Nearly one in four patients with chronic hepatitis C (HCV) are denied initial approval for a drug therapy that treats the most common strain of the infection, according to a Yale School of Medicine study.
The finding, published Aug. 27 in PLOS ONE, identifies a new barrier to caring for patients with this severe condition.
Prior to the FDA approval of novel antiviral therapies for HCV in 2014, treatment options for patients were limited, requiring weekly injections of interferon-based therapy that caused severe side effects. The new regimens revolutionized treatment and offered patients an oral therapy with cure rates exceeding 90%. However, the high cost of care led insurers to impose new restrictions on drug authorization.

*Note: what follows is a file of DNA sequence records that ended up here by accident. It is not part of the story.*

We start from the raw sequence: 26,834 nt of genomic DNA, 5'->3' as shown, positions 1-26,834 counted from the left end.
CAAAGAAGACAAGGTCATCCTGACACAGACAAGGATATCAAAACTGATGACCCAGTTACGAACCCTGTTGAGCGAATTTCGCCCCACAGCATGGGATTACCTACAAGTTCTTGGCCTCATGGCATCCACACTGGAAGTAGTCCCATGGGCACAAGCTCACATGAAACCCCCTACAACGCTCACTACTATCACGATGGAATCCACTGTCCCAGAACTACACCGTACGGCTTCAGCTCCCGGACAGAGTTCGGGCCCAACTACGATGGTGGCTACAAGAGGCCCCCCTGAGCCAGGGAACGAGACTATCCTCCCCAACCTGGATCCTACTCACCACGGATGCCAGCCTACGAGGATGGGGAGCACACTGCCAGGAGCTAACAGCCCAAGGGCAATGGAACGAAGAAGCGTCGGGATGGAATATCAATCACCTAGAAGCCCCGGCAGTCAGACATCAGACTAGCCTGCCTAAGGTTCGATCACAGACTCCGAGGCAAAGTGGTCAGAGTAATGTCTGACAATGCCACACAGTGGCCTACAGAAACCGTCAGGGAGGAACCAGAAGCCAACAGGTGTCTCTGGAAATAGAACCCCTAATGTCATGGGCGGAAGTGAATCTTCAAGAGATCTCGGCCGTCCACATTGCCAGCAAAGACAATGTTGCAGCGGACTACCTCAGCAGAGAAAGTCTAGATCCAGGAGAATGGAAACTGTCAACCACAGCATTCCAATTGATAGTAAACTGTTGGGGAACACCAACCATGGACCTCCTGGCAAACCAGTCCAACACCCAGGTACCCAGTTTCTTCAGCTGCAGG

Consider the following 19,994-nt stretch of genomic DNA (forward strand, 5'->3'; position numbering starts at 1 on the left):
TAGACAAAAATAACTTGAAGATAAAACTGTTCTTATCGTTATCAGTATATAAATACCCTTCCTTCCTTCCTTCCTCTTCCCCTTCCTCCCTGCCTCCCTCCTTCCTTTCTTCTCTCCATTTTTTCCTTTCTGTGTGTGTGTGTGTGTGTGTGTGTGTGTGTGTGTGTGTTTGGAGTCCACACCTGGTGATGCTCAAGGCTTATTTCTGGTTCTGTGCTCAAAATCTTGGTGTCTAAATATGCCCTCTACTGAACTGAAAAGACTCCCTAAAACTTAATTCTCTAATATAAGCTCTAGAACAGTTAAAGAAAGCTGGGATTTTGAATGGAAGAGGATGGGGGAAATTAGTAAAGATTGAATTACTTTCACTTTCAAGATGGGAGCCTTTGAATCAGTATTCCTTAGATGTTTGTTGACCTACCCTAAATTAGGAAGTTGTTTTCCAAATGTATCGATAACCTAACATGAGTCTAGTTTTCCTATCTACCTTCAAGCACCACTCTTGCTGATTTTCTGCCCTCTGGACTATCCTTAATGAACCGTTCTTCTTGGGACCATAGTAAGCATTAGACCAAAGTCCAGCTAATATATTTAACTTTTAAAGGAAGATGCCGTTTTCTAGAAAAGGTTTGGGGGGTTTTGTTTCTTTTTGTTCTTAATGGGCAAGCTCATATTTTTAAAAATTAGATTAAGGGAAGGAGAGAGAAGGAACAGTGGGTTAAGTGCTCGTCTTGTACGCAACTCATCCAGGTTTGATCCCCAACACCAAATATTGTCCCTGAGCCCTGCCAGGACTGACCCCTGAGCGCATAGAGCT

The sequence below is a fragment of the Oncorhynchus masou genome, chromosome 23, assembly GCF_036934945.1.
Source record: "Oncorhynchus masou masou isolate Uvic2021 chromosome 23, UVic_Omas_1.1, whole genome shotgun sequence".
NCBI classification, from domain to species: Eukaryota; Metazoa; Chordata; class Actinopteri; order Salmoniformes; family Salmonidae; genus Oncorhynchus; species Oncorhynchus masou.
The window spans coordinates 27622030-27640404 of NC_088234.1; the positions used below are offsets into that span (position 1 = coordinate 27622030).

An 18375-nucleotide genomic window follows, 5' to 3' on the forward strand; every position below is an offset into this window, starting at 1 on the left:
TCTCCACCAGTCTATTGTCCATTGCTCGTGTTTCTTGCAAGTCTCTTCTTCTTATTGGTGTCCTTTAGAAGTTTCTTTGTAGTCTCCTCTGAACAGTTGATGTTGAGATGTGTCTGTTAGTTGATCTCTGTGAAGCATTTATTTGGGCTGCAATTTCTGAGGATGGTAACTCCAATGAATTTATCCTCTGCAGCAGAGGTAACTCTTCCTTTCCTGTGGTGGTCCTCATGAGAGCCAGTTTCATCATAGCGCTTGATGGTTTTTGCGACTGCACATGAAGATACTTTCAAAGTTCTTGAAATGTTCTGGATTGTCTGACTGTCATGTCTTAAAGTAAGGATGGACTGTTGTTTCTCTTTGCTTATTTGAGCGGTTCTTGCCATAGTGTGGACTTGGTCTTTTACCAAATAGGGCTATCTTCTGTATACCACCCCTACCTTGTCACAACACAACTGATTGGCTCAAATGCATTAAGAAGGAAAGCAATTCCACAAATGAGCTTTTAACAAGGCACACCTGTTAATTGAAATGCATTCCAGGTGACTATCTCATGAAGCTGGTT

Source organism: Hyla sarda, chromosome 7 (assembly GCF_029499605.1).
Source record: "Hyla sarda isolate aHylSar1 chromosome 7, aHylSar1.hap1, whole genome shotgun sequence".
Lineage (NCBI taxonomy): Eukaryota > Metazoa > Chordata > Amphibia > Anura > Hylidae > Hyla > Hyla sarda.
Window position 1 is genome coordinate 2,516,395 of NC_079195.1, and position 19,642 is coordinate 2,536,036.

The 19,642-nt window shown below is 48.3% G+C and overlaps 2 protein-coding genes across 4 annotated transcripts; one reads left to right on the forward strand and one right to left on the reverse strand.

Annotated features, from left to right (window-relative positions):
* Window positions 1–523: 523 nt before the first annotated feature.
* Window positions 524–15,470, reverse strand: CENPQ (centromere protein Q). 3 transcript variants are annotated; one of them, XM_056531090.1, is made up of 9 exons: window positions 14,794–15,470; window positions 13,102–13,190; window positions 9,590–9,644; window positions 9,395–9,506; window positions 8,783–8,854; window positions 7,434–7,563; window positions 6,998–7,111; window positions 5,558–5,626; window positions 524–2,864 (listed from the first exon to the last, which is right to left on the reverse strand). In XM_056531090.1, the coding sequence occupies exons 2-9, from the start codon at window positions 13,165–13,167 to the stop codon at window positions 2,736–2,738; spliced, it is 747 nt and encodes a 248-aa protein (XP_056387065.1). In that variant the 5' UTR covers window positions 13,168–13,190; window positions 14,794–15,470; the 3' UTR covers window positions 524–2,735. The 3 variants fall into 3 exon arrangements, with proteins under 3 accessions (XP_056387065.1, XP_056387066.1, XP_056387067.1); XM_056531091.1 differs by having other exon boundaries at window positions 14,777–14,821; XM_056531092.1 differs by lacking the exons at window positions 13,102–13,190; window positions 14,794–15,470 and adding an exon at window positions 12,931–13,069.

Labels: access to treatment, cost of treatment